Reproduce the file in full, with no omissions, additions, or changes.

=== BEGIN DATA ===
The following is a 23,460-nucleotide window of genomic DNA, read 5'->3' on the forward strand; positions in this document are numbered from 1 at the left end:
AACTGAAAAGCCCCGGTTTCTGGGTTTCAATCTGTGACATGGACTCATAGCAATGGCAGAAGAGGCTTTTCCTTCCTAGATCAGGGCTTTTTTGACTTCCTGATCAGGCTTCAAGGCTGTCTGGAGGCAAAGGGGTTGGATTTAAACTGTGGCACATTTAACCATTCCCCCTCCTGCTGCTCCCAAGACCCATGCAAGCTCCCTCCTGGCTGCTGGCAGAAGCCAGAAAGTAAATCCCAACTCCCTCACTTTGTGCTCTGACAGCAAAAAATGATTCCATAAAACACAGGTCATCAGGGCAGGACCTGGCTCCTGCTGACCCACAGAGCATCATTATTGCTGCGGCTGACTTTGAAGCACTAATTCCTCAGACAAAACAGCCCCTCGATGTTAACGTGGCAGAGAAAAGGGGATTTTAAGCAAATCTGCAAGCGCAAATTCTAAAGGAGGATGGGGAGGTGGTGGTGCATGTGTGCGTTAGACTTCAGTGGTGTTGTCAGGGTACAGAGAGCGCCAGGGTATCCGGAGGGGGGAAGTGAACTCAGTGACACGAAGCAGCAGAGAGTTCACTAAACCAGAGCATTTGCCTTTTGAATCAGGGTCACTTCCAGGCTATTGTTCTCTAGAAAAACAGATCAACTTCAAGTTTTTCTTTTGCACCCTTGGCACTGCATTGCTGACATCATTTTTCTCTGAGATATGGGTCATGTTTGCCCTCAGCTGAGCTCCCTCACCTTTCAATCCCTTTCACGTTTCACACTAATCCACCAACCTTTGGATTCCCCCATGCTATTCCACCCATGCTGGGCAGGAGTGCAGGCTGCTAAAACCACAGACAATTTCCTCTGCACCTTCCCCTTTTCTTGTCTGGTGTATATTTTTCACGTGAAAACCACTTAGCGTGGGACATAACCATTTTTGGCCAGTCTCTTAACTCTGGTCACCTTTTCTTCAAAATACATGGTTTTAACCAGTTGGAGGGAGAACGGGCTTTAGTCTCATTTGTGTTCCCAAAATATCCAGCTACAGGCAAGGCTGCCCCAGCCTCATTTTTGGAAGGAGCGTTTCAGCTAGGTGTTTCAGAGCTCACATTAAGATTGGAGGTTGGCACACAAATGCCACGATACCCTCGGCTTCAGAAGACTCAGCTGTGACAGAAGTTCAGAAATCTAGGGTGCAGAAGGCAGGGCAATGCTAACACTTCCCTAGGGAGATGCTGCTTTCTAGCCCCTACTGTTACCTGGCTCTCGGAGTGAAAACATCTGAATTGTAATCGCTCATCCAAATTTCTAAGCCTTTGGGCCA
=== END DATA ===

The following is a 23,460-nucleotide window of genomic DNA, read 5'->3' on the forward strand; positions in this document are numbered from 1 at the left end:
AACTGAAAAGCCCCGGTTTCTGGGTTTCAATCTGTGACATGGACTCATAGCAATGGCAGAAGAGGCTTTTCCTTCCTAGATCAGGGCTTTTTTGACTTCCTGATCAGGCTTCAAGGCTGTCTGGAGGCAAAGGGGTTGGATTTAAACTGTGGCACATTTAACCATTCCCCCTCCTGCTGCTCCCAAGACCCATGCAAGCTCCCTCCTGGCTGCTGGCAGAAGCCAGAAAGTAAATCCCAACTCCCTCACTTTGTGCTCTGACAGCAAAAAATGATTCCATAAAACACAGGTCATCAGGGCAGGACCTGGCTCCTGCTGACCCACAGAGCATCATTATTGCTGCGGCTGACTTTGAAGCACTAATTCCTCAGACAAAACAGCCCCTCGATGTTAACGTGGCAGAGAAAAGGGGATTTTAAGCAAATCTGCAAGCGCAAATTCTAAAGGAGGATGGGGAGGTGGTGGTGCATGTGTGCGTTAGACTTCAGTGGTGTTGTCAGGGTACAGAGAGCGCCAGGGTATCCGGAGGGGGGAAGTGAACTCAGTGACACGAAGCAGCAGAGAGTTCACTAAACCAGAGCATTTGCCTTTTGAATCAGGGTCACTTCCAGGCTATTGTTCTCTAGAAAAACAGATCAACTTCAAGTTTTTCTTTTGCACCCTTGGCACTGCATTGCTGACATCATTTTTCTCTGAGATATGGGTCATGTTTGCCCTCAGCTGAGCTCCCTCACCTTTCAATCCCTTTCACGTTTCACACTAATCCACCAACCTTTGGATTCCCCCATGCTATTCCACCCATGCTGGGCAGGAGTGCAGGCTGCTAAAACCACAGACAATTTCCTCTGCACCTTCCCCTTTTCTTGTCTGGTGTATATTTTTCACGTGAAAACCACTTAGCGTGGGACATAACCATTTTTGGCCAGTCTCTTAACTCTGGTCACCTTTTCTTCAAAATACATGGTTTTAACCAGTTGGAGGGAGAACGGGCTTTAGTCTCATTTGTGTTCCCAAAATATCCAGCTACAGGCAAGGCTGCCCCAGCCTCATTTTTGGAAGGAGCGTTTCAGCTAGGTGTTTCAGAGCTCACATTAAGATTGGAGGTTGGCACACAAATGCCACGATACCCTCGGCTTCAGAAGACTCAGCTGTGACAGAAGTTCAGAAATCTAGGGTGCAGAAGGCAGGGCAATGCTAACACTTCCCTAGGGAGATGCTGCTTTCTAGCCCCTACTGTTACCTGGCTCTCGGAGTGAAAACATCTGAATTGTAATCGCTCATCCAAATTTCTAAGCCTTTGGGCCA